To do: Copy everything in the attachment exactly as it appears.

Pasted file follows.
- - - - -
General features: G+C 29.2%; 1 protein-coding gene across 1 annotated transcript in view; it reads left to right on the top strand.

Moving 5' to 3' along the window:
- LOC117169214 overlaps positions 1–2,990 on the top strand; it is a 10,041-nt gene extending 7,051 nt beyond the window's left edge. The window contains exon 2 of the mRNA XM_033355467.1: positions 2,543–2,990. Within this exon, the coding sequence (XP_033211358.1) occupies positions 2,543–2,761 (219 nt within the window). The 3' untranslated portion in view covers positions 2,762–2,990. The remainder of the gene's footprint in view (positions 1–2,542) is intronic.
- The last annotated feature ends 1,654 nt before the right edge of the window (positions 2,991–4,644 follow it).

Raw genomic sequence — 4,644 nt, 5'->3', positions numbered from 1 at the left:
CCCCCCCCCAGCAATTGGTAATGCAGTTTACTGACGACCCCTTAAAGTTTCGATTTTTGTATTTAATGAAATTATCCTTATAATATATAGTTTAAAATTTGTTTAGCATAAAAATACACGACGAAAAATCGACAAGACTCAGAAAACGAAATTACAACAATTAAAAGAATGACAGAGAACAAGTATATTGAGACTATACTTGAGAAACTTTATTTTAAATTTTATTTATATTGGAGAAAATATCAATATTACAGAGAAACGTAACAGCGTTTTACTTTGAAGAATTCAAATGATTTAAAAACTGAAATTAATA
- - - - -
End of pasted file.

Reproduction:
General features: G+C 29.2%; 1 protein-coding gene across 1 annotated transcript in view; it reads left to right on the top strand.

Moving 5' to 3' along the window:
- LOC117169214 overlaps positions 1–2,990 on the top strand; it is a 10,041-nt gene extending 7,051 nt beyond the window's left edge. The window contains exon 2 of the mRNA XM_033355467.1: positions 2,543–2,990. Within this exon, the coding sequence (XP_033211358.1) occupies positions 2,543–2,761 (219 nt within the window). The 3' untranslated portion in view covers positions 2,762–2,990. The remainder of the gene's footprint in view (positions 1–2,542) is intronic.
- The last annotated feature ends 1,654 nt before the right edge of the window (positions 2,991–4,644 follow it).

Raw genomic sequence — 4,644 nt, 5'->3', positions numbered from 1 at the left:
CCCCCCCCCAGCAATTGGTAATGCAGTTTACTGACGACCCCTTAAAGTTTCGATTTTTGTATTTAATGAAATTATCCTTATAATATATAGTTTAAAATTTGTTTAGCATAAAAATACACGACGAAAAATCGACAAGACTCAGAAAACGAAATTACAACAATTAAAAGAATGACAGAGAACAAGTATATTGAGACTATACTTGAGAAACTTTATTTTAAATTTTATTTATATTGGAGAAAATATCAATATTACAGAGAAACGTAACAGCGTTTTACTTTGAAGAATTCAAATGATTTAAAAACTGAAATTAATA